Glossary of Shinto Names and Terms: J

Jikkô-kyô 実行教


A sect of Kyôha Shintô. One of the pre-war Shintô Jûsampa. Organized by Shibata Hanamori after the Meiji Restoration and recognized as an independent sect by the government in 1882.. Headquartered in Ômiya City, Saitama Prefecture; reported membership is approximately 11,000.


jindai moji 神代文字


divine age script.

A general term for an indigenous written language claimed by some to have existed in ancient Japan before the introduction of Chinese. A theory arose in the mid-Kamakura period to the effect Japan's kana syllabary actually originated in the Age of the Gods, and that theory was followed by numerous similar claims in later years. In the Edo period the claim was a point of contention between disciples of Motoori Norinaga and Hirata Atsutane, the former denying the theory and the latter embracing it. From an academic standpoint, the research of Yamada Yoshio in 1953 has found fairly conclusively in favor of those who deny the theory, although some proponents still exist.


jingi 神祇



See Basic Terms of Shinto: Jingi.


Jingi in 神祇院


the Institute of Divinities.

See Basic Terms of Shinto: Jingi-in.


jingikan 神祇官


See Basic Terms of Shinto: Jingikan.


Jingû-kyô 神宮教


A Shintô sect of the Meiji era, but not generally included among the 13 Shintô Sects. Organized by Urata Nagatami (1840-93), the group's first chief priest was Tanaka Yoritsune (1836-97). In 1898, it gained legal status as a society for the reverence of shrines. The following year Jingû disbanded and became Jingû Hôsai-kai.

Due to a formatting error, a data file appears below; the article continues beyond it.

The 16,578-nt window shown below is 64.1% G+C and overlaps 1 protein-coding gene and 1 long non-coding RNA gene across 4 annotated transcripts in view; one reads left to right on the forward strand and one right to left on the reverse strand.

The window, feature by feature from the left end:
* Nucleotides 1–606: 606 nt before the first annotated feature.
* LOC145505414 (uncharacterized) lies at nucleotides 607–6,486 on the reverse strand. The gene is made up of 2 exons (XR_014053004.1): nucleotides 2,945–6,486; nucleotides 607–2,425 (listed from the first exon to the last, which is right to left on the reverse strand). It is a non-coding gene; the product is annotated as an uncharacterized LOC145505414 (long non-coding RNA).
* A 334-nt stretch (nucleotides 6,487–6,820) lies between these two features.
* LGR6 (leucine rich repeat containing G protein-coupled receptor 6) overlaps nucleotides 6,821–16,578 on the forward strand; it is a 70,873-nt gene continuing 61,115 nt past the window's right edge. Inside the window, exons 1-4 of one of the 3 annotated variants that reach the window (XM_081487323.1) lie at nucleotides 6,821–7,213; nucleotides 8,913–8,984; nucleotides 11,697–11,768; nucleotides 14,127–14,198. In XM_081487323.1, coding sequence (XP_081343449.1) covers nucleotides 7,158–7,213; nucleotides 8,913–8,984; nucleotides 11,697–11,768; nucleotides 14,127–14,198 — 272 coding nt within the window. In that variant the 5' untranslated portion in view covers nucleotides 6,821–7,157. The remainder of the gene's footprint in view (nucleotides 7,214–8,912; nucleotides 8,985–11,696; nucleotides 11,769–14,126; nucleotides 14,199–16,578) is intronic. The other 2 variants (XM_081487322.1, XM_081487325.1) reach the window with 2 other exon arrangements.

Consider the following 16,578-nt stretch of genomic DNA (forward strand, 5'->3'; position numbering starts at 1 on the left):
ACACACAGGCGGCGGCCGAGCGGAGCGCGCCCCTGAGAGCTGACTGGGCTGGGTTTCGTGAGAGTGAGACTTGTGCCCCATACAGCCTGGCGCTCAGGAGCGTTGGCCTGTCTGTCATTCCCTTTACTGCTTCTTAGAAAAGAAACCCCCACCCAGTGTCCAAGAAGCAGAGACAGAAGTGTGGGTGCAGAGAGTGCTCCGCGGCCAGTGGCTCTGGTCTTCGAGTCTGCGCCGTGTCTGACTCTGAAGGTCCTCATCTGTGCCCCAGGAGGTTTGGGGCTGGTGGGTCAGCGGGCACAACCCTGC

Jingû Kôgakukan 神宮皇學館


See Basic Terms of Shinto: Jingû Kôgakukan.


Jinja Honchô 神社本庁


See Basic Terms of Shinto: Jinja Honchô.


Jinja seido chôsakai 神社制度調査会


Council for the Study of the Shrine System.

An investigatory committee for the purpose of preparing a uniform legal basis for State Shintô. Established in 1929, the committee succeeded in instituting a partial system, but a unified legal institution was never realized.


Jinjachô 神社庁


Association of Shrines.

See Basic Terms of Shinto: Jinjachô.


Jinmyôchô 神名帳


Engishiki jinmyôchô. A list of kami recorded in the Heian-period legal code Engishiki, to whom offerings were presented during rites praying for abundant harvest.


Jinnô Shôtôki 神皇正統記


Jinnô Shôtôki (Chronical of the Direct Descent of Divine Sovereigns).

A historical work written by Kitabatake Chikafusa (1293-1354). The number of volumes differs from source to source, but 6 is the most common number cited. The first manuscript appeared in 1339, and the completed version appeared in 1343. It covers the period from the "Age of the Gods" up to the 97th emperor Gomurakami (r. 1339-68), arguing that the Southern Court is the legetimate line of imperial succession. Its theory of the national polity had a great influence on later generations.


jinushi kami 地主神


landlord deity.

A "landlord deity" or tutelary of land. Also called tochigami, chi no kami, and jinushisama.


Jiu 璽宇


A Shintô-based New Religion founded by Minemura Kyôhei. In 1931 it changed its name to Jiu. Beginning in 1945 the group was lead by Nagaoka Nagako (1903-1984), who gave herself the name Jikôson. In 1946 the group was disbanded by the Occupation GHQ authorities on the grounds that it agitated the people by prophesizing such things as natural disasters. Headquartered in Yokohama, Kanagawa Prefecture.